What are your language stories?

What story do you need to tell?
What language story do you need to tell?

I have so many stories. I’ve told them here, but I haven’t worked to craft them in a nice way.

I’ve been listening to story-telling podcasts recently like “Snap Judgment” and “Homemade Stories”, and it’s been bugging me that I haven’t told any of my stories in a really interesting way.

Upon reflection, I realized that I haven’t heard many polyglots tell a lot of stories. How could that not be? Learning languages to a high level requires lots of adventures and failures—elements of great stories.

This realization motivates me to do two things:

  1. Put some stories down. I need to start writing down these stories in a nice way. I bumbled my way through so many situations, failing to understand and to be understood.
  2. Have some adventures. I want to have new adventures, too. I don’t just want to tell my 20+ year old stories.
Do you have some great languages stories? Please tell us your adventures! Do you know of polyglots who tell good stories? Let me know who to read/listen to!

Photo credit: The JH Photography via Foter.com / CC BY


5 thoughts on “What are your language stories?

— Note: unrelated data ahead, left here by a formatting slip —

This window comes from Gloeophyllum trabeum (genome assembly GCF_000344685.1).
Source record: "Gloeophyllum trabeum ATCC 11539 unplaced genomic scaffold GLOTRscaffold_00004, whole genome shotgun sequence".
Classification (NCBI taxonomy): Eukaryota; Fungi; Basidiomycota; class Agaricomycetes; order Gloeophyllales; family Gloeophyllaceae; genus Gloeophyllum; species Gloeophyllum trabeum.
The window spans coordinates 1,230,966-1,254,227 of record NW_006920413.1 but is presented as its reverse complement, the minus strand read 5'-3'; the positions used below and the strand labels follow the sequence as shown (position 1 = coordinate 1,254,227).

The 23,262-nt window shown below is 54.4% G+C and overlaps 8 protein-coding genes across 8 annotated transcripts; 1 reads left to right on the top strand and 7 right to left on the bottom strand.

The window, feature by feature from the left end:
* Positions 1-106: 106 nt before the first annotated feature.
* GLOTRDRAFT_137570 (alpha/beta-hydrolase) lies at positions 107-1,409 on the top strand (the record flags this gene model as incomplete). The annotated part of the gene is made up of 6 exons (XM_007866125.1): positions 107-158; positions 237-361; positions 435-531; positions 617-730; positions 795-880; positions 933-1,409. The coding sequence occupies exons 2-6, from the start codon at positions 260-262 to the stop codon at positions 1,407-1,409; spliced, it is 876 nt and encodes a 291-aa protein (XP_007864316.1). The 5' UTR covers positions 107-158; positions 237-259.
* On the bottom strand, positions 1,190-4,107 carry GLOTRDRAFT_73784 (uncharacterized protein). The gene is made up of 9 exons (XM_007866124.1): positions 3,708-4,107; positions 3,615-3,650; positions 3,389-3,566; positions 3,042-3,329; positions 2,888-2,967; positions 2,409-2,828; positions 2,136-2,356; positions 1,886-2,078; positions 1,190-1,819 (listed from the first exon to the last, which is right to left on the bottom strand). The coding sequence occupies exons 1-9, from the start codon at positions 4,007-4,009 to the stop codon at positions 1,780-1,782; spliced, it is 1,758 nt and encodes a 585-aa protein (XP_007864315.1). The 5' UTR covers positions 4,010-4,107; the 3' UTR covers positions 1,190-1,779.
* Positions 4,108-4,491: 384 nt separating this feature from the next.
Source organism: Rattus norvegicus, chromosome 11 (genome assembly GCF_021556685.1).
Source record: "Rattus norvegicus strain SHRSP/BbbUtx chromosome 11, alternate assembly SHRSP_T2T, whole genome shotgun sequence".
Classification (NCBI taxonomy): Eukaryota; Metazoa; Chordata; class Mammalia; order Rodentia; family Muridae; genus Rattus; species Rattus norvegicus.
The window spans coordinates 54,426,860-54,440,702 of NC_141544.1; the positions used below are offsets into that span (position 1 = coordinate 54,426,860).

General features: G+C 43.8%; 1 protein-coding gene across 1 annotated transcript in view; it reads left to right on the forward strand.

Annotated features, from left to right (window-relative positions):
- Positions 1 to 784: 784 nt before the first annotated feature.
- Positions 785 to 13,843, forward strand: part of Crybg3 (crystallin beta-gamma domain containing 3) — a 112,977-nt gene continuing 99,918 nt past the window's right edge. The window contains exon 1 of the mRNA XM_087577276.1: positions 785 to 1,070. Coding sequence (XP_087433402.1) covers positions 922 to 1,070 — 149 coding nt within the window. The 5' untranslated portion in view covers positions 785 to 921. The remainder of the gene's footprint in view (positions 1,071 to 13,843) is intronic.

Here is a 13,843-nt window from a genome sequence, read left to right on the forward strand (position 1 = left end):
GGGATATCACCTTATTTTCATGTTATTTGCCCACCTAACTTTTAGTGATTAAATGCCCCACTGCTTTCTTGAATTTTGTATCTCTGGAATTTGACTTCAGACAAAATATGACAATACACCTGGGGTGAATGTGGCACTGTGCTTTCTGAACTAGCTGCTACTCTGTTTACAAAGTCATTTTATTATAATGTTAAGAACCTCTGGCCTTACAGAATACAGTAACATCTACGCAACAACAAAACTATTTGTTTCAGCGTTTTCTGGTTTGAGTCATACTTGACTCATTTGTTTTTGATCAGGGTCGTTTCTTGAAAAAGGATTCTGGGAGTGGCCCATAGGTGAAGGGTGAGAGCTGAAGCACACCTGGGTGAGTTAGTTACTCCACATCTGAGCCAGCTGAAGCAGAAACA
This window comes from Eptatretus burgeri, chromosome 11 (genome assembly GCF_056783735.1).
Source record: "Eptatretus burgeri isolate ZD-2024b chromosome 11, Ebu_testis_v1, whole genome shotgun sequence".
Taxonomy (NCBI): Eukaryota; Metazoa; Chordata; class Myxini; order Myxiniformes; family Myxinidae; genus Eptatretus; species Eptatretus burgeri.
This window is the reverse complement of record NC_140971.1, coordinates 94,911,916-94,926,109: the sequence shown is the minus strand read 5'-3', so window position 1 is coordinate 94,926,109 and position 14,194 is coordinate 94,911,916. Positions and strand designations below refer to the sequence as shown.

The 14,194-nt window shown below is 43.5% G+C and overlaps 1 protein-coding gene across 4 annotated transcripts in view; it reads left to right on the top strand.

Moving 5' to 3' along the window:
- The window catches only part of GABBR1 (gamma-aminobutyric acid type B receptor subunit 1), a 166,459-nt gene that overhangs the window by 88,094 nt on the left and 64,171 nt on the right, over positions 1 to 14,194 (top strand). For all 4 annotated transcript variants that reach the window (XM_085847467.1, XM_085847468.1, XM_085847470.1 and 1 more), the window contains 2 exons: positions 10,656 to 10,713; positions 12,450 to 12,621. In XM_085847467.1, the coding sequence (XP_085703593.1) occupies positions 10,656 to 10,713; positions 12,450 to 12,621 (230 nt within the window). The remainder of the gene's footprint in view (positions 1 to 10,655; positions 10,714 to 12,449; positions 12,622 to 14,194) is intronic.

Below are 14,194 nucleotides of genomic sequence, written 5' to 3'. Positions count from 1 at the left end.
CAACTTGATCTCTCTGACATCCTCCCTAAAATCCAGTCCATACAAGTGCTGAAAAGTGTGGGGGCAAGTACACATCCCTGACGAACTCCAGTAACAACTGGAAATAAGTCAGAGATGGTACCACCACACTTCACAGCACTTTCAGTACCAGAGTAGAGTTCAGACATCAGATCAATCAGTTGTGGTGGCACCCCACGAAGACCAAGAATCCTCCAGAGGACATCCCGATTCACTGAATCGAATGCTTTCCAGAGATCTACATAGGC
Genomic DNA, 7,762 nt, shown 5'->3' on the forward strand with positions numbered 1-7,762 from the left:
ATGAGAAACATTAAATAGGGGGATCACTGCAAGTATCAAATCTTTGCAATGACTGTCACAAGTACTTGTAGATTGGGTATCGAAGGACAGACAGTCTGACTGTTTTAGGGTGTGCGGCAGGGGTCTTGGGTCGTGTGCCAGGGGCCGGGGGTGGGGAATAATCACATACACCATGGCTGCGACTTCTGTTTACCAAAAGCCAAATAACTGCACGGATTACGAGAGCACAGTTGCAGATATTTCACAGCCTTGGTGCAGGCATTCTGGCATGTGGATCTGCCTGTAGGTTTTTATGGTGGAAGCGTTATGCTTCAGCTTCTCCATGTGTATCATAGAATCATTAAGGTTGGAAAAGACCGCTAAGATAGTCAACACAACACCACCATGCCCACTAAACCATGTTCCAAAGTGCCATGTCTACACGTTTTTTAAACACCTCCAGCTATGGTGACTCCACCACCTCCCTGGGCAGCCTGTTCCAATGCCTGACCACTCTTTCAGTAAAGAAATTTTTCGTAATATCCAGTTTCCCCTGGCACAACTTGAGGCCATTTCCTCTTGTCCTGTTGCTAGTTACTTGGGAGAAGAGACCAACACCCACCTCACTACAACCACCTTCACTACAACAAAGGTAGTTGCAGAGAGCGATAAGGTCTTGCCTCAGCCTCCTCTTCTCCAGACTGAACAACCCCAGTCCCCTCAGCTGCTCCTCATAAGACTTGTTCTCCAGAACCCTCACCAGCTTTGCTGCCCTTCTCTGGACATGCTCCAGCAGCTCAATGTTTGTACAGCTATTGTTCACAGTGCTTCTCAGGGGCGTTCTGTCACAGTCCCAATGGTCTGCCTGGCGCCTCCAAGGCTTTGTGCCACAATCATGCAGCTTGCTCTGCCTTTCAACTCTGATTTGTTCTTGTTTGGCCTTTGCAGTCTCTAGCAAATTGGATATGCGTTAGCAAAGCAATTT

1. I am quite competitive and Amharic is a part of my identity, never before Christ Jesus, but still important. One Summer in Ethiopia my “cousin” (born and raised in Ethiopia) said he could speak English longer than I could speak Amharic. I said nonsense on stilts. He couldn’t last a day without reverting back to Amharic onomatopoeia and greetings. I went a week without speaking Amharic. This was in 2007. I think that was a pivotal moment in my language growth. I said, wow, even though I was born and raised in the US I can speak my parents’ tongue for a week without English. I don’t remember many dreams, and even today 90 plus % are in English, but I think I drempt a couple times exclusively in Amharic. I wonder which languages a polyglot dreams in and to what extent?

    Liked by 1 person

    1. I think it’s a little funny when first-time language learners say, “I can’t wait until I start dreaming in the language. Then I’ll know I’ve learnt it.” The first time I heard that, I went, “What? I dream in other languages all the time. It doesn’t mean I can have a decent conversation in them when I’m awake.” I dream in other languages fairly early on in the language-learning process. Sometimes it’s just in that language, sometimes I swap between it and English or another language in my dream. I don’t really remember my dreams, but sometimes I wake up and go, “That was odd, I was talking in [X] in that dream…” I’m more likely to dream in another language if I’ve used it during the day, but I’d say that’s normal. I think I mostly dream in English, though, but that would probably be because I mostly speak in English.

      Liked by 1 person

  2. Pingback: Some (Mis)Adventures with Korean | Rachel's Ramblings

  3. Pingback: Giving up privilege with language-love – Loving Language

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